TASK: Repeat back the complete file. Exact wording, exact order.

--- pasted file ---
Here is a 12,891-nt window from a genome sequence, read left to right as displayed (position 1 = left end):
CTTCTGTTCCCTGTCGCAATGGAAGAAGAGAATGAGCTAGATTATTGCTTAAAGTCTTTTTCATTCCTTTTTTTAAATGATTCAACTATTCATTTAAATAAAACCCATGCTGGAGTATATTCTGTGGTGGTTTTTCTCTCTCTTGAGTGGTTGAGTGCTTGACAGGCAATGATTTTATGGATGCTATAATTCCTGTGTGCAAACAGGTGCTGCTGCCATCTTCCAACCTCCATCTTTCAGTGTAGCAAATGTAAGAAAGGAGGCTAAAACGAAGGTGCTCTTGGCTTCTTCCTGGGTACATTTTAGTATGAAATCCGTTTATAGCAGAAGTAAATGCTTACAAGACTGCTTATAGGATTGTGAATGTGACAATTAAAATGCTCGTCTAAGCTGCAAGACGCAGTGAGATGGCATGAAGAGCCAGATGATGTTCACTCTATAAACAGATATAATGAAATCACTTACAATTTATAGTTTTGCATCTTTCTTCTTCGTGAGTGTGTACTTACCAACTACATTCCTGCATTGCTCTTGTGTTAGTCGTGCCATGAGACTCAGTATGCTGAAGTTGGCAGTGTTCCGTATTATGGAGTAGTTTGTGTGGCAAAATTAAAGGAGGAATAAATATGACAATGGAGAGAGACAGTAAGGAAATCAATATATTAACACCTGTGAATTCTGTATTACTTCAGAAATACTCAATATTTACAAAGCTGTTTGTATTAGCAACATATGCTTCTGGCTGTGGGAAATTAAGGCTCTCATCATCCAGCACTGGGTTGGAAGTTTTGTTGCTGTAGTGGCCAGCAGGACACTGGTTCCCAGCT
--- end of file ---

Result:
Here is a 12,891-nt window from a genome sequence, read left to right as displayed (position 1 = left end):
CTTCTGTTCCCTGTCGCAATGGAAGAAGAGAATGAGCTAGATTATTGCTTAAAGTCTTTTTCATTCCTTTTTTTAAATGATTCAACTATTCATTTAAATAAAACCCATGCTGGAGTATATTCTGTGGTGGTTTTTCTCTCTCTTGAGTGGTTGAGTGCTTGACAGGCAATGATTTTATGGATGCTATAATTCCTGTGTGCAAACAGGTGCTGCTGCCATCTTCCAACCTCCATCTTTCAGTGTAGCAAATGTAAGAAAGGAGGCTAAAACGAAGGTGCTCTTGGCTTCTTCCTGGGTACATTTTAGTATGAAATCCGTTTATAGCAGAAGTAAATGCTTACAAGACTGCTTATAGGATTGTGAATGTGACAATTAAAATGCTCGTCTAAGCTGCAAGACGCAGTGAGATGGCATGAAGAGCCAGATGATGTTCACTCTATAAACAGATATAATGAAATCACTTACAATTTATAGTTTTGCATCTTTCTTCTTCGTGAGTGTGTACTTACCAACTACATTCCTGCATTGCTCTTGTGTTAGTCGTGCCATGAGACTCAGTATGCTGAAGTTGGCAGTGTTCCGTATTATGGAGTAGTTTGTGTGGCAAAATTAAAGGAGGAATAAATATGACAATGGAGAGAGACAGTAAGGAAATCAATATATTAACACCTGTGAATTCTGTATTACTTCAGAAATACTCAATATTTACAAAGCTGTTTGTATTAGCAACATATGCTTCTGGCTGTGGGAAATTAAGGCTCTCATCATCCAGCACTGGGTTGGAAGTTTTGTTGCTGTAGTGGCCAGCAGGACACTGGTTCCCAGCT